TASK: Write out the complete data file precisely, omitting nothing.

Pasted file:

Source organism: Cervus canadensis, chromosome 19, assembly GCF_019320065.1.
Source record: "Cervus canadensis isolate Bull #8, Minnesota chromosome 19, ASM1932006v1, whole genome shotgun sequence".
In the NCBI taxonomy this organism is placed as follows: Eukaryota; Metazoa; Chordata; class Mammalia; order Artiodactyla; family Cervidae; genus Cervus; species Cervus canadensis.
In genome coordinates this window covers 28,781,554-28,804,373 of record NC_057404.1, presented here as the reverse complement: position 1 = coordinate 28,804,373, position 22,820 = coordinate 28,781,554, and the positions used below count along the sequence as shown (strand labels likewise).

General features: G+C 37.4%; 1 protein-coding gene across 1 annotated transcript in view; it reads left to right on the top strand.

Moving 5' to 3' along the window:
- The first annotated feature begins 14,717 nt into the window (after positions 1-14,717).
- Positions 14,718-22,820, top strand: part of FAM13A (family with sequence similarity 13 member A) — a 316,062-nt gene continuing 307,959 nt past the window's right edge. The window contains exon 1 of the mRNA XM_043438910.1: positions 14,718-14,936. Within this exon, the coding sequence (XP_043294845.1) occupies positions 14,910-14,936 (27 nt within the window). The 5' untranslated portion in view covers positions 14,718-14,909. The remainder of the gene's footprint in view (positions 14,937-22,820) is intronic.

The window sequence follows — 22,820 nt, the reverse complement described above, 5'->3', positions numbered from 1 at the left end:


Source organism: Cervus canadensis, chromosome 19, assembly GCF_019320065.1.
Source record: "Cervus canadensis isolate Bull #8, Minnesota chromosome 19, ASM1932006v1, whole genome shotgun sequence".
In the NCBI taxonomy this organism is placed as follows: Eukaryota; Metazoa; Chordata; class Mammalia; order Artiodactyla; family Cervidae; genus Cervus; species Cervus canadensis.
In genome coordinates this window covers 28,781,554-28,804,373 of record NC_057404.1, presented here as the reverse complement: position 1 = coordinate 28,804,373, position 22,820 = coordinate 28,781,554, and the positions used below count along the sequence as shown (strand labels likewise).

General features: G+C 37.4%; 1 protein-coding gene across 1 annotated transcript in view; it reads left to right on the top strand.

Moving 5' to 3' along the window:
- The first annotated feature begins 14,717 nt into the window (after positions 1-14,717).
- Positions 14,718-22,820, top strand: part of FAM13A (family with sequence similarity 13 member A) — a 316,062-nt gene continuing 307,959 nt past the window's right edge. The window contains exon 1 of the mRNA XM_043438910.1: positions 14,718-14,936. Within this exon, the coding sequence (XP_043294845.1) occupies positions 14,910-14,936 (27 nt within the window). The 5' untranslated portion in view covers positions 14,718-14,909. The remainder of the gene's footprint in view (positions 14,937-22,820) is intronic.

The window sequence follows — 22,820 nt, the reverse complement described above, 5'->3', positions numbered from 1 at the left end: